Del Rey, 2009, 319 pages, C$16.50 tp, ISBN 978-0-345-49433-7
There’s no rule saying that Science Fiction has to be predictive, but there’s no arguing that it can be –or, rather, that it’s uniquely apt to suppose a plausible change and follow its consequences. So it is that Alexander C. Irvine’s first original SF novel, Buyout, feels like good old-fashioned Science Fiction with no tricks up its sleeves. Not only is it a gripping read, it takes a premise and runs with it with more style and intensity than you’d expect from old-school SF.
The premise will only feel natural to actuaries: In a medium-term future (2040) where California’s private prison system is (still) bursting at the seams, a company makes a few calculations and ends up figuring that it would be more profitable to execute young prisoners condemned to life without parole and give a huge payout to beneficiaries of their choosing than to keep them around for decades. The ethical implications of this cold equation are… interesting, and one of Buyout‘s pleasures is to see how the argument plays out.
The novel takes place in an all-too-believable future where water wars, omnipresent Internet connections and movie avatars have become unremarkable. Our two viewpoint characters are Martin Kindred, an insurance worker who gets promoted to become the public face of the buyout program, and Charlie Rhodes, a cynical private investigator who recognizes in the buyout program something that can give him steady employment in checking motivations.
Much of Buyout is about dramatizing the implication of the novel’s central premise. How do prisoners petition for buyouts? Who benefits? Is it right? Is it possible for some of that buyout money to do some good? Won’t people deliberately commit crimes that would lead to buyouts, thereby improving their family’s life? What about the possibility that buyouts may end up executing innocent people? In Irvine’s hands, all of this is examined fairly, although not always finely: the inclusion of an activist character calling himself Carl Marks give an opportunity to properly critique his premise as an ultimate instrument of degenerate capitalism, albeit in an all-too-obvious fashion. Politically, Irvine obviously leans left, but he gives some intriguing arguments in favour of his own hawkish premise.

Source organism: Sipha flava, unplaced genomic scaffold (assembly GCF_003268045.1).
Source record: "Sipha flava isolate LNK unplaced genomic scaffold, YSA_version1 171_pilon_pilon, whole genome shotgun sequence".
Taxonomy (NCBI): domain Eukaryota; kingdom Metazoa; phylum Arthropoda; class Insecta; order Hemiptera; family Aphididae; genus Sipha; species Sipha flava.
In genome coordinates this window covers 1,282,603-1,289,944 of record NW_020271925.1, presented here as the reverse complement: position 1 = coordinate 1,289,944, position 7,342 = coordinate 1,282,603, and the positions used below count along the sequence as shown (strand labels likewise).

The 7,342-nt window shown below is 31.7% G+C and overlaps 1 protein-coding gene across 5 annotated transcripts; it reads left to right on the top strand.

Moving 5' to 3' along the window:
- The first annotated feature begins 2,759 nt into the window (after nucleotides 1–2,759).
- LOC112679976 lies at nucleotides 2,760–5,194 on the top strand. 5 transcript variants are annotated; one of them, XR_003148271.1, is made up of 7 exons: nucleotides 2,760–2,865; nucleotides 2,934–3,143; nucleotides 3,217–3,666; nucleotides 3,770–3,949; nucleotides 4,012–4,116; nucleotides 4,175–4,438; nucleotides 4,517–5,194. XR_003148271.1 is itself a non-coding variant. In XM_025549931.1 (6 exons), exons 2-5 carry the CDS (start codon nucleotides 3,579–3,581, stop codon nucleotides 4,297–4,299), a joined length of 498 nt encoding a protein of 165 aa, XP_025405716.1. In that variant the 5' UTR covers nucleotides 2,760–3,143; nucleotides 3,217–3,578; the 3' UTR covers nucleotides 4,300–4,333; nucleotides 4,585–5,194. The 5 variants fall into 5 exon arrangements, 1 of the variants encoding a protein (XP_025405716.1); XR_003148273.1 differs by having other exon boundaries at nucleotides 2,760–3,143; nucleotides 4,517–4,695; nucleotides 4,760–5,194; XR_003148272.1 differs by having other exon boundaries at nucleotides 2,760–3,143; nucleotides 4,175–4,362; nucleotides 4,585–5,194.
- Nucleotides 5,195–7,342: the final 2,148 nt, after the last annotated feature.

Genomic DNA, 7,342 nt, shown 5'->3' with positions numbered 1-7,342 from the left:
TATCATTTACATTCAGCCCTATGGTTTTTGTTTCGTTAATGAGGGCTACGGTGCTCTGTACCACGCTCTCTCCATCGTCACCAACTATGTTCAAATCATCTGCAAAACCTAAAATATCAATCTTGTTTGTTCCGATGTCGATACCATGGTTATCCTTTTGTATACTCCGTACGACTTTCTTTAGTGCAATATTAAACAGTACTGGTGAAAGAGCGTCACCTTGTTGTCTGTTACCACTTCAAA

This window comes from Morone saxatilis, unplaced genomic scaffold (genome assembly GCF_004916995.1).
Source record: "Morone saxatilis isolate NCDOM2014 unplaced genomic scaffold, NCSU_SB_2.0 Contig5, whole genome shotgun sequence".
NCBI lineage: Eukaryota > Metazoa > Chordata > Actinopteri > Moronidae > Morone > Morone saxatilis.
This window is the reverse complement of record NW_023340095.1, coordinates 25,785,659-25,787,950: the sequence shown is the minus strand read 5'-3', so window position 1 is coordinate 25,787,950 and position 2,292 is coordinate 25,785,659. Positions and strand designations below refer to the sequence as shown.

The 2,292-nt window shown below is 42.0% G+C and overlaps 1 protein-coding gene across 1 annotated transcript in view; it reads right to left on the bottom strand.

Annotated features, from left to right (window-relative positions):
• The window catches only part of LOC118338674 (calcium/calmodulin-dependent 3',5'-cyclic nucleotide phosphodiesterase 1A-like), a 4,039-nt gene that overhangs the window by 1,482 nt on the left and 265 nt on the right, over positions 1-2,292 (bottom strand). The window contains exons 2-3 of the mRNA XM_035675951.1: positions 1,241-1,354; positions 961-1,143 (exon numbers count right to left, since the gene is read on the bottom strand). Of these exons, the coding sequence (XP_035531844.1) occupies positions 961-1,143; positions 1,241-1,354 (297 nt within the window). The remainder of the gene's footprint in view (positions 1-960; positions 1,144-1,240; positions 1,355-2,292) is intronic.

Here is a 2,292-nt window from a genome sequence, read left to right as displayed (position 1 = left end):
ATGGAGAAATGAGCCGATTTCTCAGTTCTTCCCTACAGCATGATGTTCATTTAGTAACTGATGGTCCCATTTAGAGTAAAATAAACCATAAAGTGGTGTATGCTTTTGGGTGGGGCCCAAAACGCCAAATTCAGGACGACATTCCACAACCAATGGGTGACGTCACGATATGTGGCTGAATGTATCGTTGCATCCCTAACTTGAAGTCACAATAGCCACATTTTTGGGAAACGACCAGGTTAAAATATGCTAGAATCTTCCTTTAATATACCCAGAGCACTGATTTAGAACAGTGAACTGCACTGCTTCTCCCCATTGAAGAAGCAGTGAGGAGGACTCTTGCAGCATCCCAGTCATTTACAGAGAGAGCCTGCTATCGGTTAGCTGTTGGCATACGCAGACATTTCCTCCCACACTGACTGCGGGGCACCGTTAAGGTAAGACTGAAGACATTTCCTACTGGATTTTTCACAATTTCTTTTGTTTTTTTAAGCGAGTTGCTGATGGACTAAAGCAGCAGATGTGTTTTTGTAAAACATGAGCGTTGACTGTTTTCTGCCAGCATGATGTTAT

But while Buyout is obviously a novel of ideas (remove the premise, and everything fall apart), it also manages to do much with its characters. Martin is in the terminal stage of his marriage as the novel begins, and the tensions of his position as the buyout spokesman inevitably lead to divorce, with consequent impact on his life and his relationship with his daughters. Meanwhile, Charlie begins to doubt his friend Martin’s motivations as a personal tragedy starts erasing notions of cold dispassionate professionalism. Characterization of secondary characters is sketched with professional skill, and it better be: with a conclusion that pushes both viewpoint characters as far as they can go, subtle nuances become crucial. (On the other hand, Martin’s soon-enough-ex-wife is presented primarily from Martin and Charlie’s perspective… which is to say: not sympathetically. But that’s characterization of a different sort.)
Buyout is also highly enjoyable for its overheated atmosphere, a sunny noir so typical of its Los Angeles location. The nature of its plot brings together a variety of characters from the prisoner, activist, legal and policing communities, with fascinating interactions. Close-enough comparisons can be made with the novels of Michael Connelly, especially given the world-weariness of the characters and the detailed procedural explanation of the buyouts. Snippets from an underground podcaster give us a lot of third-party contextualization, especially when it comes to presenting Irvine’s imagined future and the reactions of the crowd to the ideas that directly affect Martin and Charlie.
Satiric (but not too much), reflective (but not too much) and idea-driven (but not too much), Buyout is not just a good read: it’s also the kind of novel that exemplifies what Science Fiction can accomplish in general, and what it doesn’t achieve when it retreats in the far-futures of space operas that might as well be labelled fantasy. “Old-fashioned” and “Mundane SF” are not criticisms when applied to this novel, not when Buyout plays the classic SF game so well. Irvine’s output since his 2000 debut has been scattered across many genres, but this solid first original SF novel should do much to leave an impression. In the meantime, it’s one of the good surprises of the year so far.